Is Blu-ray Dead?

…Or Just Dying?

I purchased a Panasonic Blu-ray player in the spring of 2008. Six years on, it is showing its age and I can count on one hand the number of times I have used it in the past year. I paid almost $400 for it, and I really don’t know if I got my money’s worth, but at the time it was the only way for me to fill my new plasma HDTV with glorious 1080p content. Here’s what I notice about my has-been Blu-ray player: it’s unbelievably slow to load discs and navigate, it doesn’t decode all audio formats, it doesn’t have Ethernet or wifi for updates or extra features, and it doesn’t have any smart features. In my search for a new player, I started thinking about Blu-ray as a format and where it’s headed. Let’s start at the beginning.

The Price of Blu-ray Discs

When Blu-ray discs came to market, it is my opinion that they should have been the same price as DVDs or slightly higher to start and then fallen to DVD prices and lower after a few years. Instead, initial prices were exorbitant. DVD prices remained about the same and Blu-rays were pushing the $30 mark for regular films and $35+ for special editions, combo packs, “steelbooks,” and so on. So, not only did you have to pay hundreds for a player that was slower to operate than your DVD player, you had to pay a major premium for the discs themselves. Of course one can expect new and better technologies to cost more when they are first released, but prices remained very high for years. Adding to this was the fact that many people were not convinced they needed an HDTV, let alone a Blu-ray player. Sales were slow, and DVD sales continued their decline. People were not buying Blu-ray discs and therefore the price remained high, except for cheapo editions of films with sub-par video quality and no special features – usually catalogue films that were just thrown onto Blu-ray with no care or attention to pad the numbers. The all-time best-selling Blu-ray in the US is Avatar. According to The-Numbers.com, as of the end of 2013 it had sold just shy of 7 million units. To compare, Finding Nemo DVD sales are estimated to be over 24 million copies. That is eight times the sales. Blu-rays just aren’t selling like DVDs have. One of the main reasons that they’ve even sold as much as they have is that studios started phasing out DVDs. When you consider that, the sales numbers are even more shocking. People simply aren’t buying physical media like they used to. And why not?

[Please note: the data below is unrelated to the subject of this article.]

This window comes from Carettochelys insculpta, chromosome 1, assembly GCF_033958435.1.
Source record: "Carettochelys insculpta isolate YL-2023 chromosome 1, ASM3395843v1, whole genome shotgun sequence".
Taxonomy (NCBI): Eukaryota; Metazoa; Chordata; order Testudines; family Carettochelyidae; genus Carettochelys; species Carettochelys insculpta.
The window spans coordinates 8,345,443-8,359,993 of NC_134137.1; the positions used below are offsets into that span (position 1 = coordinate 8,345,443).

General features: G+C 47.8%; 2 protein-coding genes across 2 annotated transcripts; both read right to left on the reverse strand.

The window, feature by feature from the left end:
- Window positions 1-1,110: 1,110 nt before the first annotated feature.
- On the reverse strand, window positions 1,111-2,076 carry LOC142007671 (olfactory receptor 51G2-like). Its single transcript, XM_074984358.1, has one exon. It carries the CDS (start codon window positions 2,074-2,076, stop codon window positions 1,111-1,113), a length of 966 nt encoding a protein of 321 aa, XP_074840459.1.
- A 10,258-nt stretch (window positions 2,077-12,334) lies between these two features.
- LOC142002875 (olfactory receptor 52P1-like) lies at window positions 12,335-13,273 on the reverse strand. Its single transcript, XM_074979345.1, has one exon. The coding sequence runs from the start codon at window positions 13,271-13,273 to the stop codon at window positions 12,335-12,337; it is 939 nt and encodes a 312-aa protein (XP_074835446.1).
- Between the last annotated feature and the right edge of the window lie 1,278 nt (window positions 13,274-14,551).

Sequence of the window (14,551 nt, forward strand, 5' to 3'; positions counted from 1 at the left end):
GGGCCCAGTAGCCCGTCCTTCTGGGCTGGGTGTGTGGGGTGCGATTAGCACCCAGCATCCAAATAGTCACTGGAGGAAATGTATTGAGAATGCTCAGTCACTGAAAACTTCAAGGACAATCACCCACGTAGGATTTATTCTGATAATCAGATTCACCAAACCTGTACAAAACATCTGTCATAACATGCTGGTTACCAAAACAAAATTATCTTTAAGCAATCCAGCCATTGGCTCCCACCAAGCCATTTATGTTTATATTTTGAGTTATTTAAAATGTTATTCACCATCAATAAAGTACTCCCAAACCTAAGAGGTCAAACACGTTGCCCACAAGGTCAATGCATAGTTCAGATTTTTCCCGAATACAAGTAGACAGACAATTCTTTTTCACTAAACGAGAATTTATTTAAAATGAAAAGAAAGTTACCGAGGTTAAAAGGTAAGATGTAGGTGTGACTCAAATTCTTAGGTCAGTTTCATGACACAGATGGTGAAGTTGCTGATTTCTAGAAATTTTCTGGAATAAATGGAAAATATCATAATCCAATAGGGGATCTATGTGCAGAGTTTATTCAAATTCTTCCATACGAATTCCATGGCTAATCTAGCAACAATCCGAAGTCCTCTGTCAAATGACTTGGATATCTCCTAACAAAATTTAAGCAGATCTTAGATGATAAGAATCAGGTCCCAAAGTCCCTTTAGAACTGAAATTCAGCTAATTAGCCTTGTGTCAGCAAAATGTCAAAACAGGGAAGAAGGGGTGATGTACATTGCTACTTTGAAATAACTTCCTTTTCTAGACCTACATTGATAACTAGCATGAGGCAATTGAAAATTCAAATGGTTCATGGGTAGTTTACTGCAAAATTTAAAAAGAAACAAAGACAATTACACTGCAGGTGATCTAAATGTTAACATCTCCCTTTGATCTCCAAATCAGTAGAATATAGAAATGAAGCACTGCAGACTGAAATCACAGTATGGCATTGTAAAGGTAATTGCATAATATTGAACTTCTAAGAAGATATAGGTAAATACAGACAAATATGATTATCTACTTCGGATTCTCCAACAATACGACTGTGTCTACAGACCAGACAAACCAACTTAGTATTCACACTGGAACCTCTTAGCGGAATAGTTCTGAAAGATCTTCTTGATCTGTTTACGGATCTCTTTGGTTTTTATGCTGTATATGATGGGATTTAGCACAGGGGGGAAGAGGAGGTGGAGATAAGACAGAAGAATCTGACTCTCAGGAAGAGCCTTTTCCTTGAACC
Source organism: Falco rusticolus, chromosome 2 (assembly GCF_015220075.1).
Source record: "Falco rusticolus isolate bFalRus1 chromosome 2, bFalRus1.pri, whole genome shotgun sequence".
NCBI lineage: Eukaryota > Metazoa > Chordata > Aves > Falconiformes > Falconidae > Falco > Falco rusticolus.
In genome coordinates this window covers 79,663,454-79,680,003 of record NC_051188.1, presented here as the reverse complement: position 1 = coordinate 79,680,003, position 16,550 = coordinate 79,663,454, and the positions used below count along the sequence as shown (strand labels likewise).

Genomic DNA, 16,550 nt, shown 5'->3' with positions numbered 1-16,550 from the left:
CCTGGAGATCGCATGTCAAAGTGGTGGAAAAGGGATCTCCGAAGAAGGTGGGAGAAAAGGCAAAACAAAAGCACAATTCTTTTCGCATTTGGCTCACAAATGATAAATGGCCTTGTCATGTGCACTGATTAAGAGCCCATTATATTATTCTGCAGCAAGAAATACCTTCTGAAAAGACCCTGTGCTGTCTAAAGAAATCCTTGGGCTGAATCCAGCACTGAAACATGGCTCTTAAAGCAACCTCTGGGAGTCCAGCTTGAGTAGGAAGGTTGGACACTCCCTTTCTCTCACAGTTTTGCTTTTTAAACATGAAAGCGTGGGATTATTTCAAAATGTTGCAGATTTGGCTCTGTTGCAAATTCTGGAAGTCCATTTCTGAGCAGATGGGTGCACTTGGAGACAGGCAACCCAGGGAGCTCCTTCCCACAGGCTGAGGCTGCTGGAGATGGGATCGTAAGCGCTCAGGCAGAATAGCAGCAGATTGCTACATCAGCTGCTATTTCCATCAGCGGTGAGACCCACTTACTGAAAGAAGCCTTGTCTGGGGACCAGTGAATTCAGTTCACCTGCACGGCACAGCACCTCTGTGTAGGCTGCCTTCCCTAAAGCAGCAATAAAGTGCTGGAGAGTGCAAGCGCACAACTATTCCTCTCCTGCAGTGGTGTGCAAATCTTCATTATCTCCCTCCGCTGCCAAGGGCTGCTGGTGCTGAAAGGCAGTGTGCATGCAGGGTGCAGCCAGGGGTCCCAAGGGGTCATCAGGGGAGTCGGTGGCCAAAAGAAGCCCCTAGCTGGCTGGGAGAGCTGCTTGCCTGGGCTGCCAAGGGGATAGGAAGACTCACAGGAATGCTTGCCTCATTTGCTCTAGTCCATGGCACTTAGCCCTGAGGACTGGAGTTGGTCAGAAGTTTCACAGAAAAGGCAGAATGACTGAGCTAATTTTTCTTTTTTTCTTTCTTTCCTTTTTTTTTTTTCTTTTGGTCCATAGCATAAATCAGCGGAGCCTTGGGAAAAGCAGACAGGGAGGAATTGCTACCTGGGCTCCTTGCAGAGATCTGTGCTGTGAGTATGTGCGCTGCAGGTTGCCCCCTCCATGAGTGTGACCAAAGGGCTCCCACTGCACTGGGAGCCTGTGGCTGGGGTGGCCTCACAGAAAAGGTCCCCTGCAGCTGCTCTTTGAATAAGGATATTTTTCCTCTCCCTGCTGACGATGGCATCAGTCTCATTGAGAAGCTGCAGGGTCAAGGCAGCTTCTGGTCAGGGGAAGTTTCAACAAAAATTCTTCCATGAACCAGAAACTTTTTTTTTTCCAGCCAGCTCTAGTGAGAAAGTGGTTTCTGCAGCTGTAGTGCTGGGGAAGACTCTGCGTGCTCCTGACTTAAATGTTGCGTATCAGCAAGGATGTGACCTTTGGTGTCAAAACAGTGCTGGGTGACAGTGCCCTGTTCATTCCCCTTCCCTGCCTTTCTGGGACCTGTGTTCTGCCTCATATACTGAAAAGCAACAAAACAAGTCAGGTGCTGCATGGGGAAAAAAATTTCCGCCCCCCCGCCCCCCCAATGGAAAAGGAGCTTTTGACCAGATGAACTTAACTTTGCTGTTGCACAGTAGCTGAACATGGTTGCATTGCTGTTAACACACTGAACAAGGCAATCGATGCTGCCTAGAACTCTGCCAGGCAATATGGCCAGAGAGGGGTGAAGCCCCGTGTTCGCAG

The Challengers

Apple-TV-teaser-001Blu-rays sales are poor for many reasons, but the number of competing ways to access content is a big factor. When Blu-ray first came to market, options were limited. DVDs were the main format for home video, and Pay-Per-View via cable/satellite boxes was really the only other major paid option. Nowadays, digital rules. In 2014, I can purchase, rent, or stream digital copies of films from Netflix, iTunes, Amazon, Google, SONY, Cineplex, CinemaNow, Redbox, Vudu, and more, not to mention just about every cable/satellite box on-demand. It is worth noting that streams and downloads do not have the same quality, features, and options as physical Blu-ray copies. All downloads are compressed at a much higher rate than Blu-rays. A typical Blu-ray film will run 15-40gb. Downloads are much smaller. Apple says a typical HD download is only 4gb. Now, the compression is fantastic and the quality is still great, but the bottom line is that there *is* major compression happening and you are not getting the quality that you get with Blu-ray. It’s like a CD vs. MP3/AAC. Most people won’t notice any difference in quality, but it’s there and those who want the best and *can* see the difference will want the higher quality format. You also won’t have multiple audio formats to choose from, nor will you have access to bonus features. I miss bonus features, and that’s why I still buy my favourite films on Blu-ray, and rent or stream the rest. There’s also something comforting about being able to pull the box off the shelf and pop it into the player and know it’s going to work when you hit play. You aren’t relying on the internet, you don’t have to put in a password, you don’t have to watch it in a 48h period (typical for rentals), and you don’t have to worry about your computer crashing and losing the file (though with iTunes, your purchased films are available in the cloud). The downside to Blu-ray is of course you are limited to playing that disc on a Blu-ray player. Most do come with download/digital copy options, but if you don’t set that up, you are stuck with a disc that has to be played in a player in your den. With digital, you can watch on your phone, your iPad, your laptop, your desktop computer, and throughout the house if you have a streaming box or media centre set up.

Current Blu-ray Players